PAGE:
# Joseph Raphson

Joseph Raphson
Born c. 1648
Middlesex, England
Died c. 1715
England
Residence England
Nationality English
Fields Mathematician
Alma mater University of Cambridge
Known for Newton–Raphson method
Signature
Bond signed by Joseph Raphson on his admittance to the Royal Society

Joseph Raphson was an English mathematician known best for the Newton–Raphson method. Little is known about his life, and even his exact years of birth and death are unknown, although the mathematical historian Florian Cajori provided the approximate dates 1648–1715. Raphson attended Jesus College at Cambridge, graduating with an M.A. in 1692.[1] He was made a Fellow of the Royal Society on 30 November 1689, after being proposed for membership by Edmund Halley.

Raphson's most notable work is Analysis Aequationum Universalis, which was published in 1690. It contains a method, now known as the Newton–Raphson method, for approximating the roots of an equation. Isaac Newton had developed a very similar formula in his Method of Fluxions, written in 1671, but this work would not be published until 1736, nearly 50 years after Raphson's Analysis. However, Raphson's version of the method is simpler than Newton's, and is therefore generally considered superior. For this reason, it is Raphson's version of the method, rather than Newton's, that is to be found in textbooks today.

Raphson was a staunch supporter of Newton's claim, and not that of Gottfried Leibniz, to be the sole inventor of calculus. In addition, Raphson translated Newton's Arithmetica Universalis into English.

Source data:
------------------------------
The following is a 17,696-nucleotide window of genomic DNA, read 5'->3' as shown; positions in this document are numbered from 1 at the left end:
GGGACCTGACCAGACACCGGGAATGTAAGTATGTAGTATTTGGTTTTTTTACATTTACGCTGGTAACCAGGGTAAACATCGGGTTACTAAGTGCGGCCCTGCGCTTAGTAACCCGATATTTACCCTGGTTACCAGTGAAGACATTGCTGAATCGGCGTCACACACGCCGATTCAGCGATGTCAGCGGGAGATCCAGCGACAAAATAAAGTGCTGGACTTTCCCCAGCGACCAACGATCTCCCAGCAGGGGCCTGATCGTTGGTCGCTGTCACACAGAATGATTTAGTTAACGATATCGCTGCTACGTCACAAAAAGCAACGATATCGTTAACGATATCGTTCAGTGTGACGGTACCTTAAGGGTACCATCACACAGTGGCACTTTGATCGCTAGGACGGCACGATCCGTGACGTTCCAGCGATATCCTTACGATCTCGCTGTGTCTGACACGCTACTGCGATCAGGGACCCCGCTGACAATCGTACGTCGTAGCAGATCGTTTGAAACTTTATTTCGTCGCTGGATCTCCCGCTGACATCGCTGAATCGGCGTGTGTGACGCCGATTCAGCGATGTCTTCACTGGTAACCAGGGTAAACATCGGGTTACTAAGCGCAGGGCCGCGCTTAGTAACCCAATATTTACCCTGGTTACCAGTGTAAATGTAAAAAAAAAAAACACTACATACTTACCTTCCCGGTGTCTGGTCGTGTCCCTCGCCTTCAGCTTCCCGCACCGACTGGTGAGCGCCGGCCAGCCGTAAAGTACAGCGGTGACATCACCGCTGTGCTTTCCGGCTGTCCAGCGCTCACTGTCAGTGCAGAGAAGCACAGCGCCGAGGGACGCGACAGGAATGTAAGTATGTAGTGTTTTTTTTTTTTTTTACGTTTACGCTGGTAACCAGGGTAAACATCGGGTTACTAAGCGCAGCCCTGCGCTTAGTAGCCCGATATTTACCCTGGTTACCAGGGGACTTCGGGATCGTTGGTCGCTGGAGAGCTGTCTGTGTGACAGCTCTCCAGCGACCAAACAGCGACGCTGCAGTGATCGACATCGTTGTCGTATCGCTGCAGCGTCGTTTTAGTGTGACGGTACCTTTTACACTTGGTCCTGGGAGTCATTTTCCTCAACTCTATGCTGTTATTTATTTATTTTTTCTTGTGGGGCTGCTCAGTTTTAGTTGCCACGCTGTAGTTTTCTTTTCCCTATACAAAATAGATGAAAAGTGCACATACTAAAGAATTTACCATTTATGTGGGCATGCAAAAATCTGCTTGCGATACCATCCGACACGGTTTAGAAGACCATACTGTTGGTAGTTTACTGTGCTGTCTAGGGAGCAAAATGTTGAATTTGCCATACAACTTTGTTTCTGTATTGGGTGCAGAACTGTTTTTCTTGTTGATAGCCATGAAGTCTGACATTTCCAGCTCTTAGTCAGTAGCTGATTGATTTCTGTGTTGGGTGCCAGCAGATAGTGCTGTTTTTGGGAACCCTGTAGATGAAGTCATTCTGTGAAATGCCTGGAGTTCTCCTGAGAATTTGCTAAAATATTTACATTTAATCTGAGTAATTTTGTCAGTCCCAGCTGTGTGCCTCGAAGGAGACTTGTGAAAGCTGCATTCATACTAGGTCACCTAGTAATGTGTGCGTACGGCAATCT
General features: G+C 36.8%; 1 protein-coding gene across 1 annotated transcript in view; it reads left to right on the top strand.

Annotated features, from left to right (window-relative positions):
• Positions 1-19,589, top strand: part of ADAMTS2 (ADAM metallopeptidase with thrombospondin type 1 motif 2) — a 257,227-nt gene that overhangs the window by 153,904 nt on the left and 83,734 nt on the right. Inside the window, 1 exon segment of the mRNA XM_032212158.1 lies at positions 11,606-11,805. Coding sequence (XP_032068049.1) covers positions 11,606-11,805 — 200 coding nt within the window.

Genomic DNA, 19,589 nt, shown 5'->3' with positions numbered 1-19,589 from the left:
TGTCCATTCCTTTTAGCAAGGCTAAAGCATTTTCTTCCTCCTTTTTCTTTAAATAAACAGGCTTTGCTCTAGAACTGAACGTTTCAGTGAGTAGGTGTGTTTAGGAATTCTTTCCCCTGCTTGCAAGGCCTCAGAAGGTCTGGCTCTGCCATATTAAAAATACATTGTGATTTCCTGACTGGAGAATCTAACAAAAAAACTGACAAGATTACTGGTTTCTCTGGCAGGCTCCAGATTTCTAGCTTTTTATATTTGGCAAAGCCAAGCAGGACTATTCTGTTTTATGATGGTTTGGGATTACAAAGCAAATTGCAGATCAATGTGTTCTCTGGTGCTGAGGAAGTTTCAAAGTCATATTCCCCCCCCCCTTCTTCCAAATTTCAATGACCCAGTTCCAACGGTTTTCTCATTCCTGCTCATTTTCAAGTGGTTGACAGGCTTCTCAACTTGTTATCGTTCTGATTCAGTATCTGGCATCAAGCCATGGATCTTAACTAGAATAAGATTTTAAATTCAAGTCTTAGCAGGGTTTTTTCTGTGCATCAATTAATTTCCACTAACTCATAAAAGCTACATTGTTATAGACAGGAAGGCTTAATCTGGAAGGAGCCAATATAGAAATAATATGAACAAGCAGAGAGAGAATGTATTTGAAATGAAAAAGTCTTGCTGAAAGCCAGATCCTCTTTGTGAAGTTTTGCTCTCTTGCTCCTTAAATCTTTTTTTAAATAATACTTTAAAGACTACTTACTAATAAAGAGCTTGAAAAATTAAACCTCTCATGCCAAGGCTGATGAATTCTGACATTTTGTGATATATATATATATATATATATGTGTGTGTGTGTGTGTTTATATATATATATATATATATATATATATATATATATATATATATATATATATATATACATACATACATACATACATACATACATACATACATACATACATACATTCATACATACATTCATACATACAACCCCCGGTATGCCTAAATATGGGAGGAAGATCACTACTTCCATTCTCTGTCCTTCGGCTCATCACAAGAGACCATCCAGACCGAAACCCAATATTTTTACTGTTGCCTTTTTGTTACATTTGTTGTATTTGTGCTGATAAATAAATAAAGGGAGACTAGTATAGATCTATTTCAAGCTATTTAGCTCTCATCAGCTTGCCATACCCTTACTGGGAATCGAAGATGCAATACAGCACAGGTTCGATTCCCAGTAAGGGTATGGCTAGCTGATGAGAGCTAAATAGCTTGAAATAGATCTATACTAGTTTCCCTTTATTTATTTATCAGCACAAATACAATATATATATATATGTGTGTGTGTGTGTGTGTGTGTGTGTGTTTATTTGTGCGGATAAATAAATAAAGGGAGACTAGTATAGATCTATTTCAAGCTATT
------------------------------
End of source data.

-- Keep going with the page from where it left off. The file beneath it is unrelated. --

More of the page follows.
Raphson coined the word pantheism, in his work De Spatio Reali, published in 1697,[2] where it may have been found by John Toland, who called Raphson's work "ingenious".[3] In De Spatio Reali, Raphson begins by making a distinction between atheistic panhylists (from the Greek pan 'all' and hyle 'wood, matter'), who believe everything derives from matter, and pantheists who believe in “a certain universal substance, material as well as intelligent, that fashions all things that exist out of its own essence”.[4] Raphson further believed the universe to be immeasurable in respect to a human's capacity of understanding, and that humans will never be able to comprehend it.[5]

## Notes

1. ^ "Ralphson, Joseph (RLF692J)". A Cambridge Alumni Database. University of Cambridge.
2. ^ Ann Thomson; Bodies of Thought: Science, Religion, and the Soul in the Early Enlightenment, 2008, page 54.
3. ^ De Spatio Reali
4. ^ De Spatio Reali, page 2
5. ^ The Closed World to the Infinite Universe by Alexandre Koyre

## References

• David J. Thomas; Judith M. Smith. 'Joseph Raphson, F.R.S.', Notes and Records of the Royal Society of London, Vol. 44, No. 2. (Jul., 1990), pp. 151–167.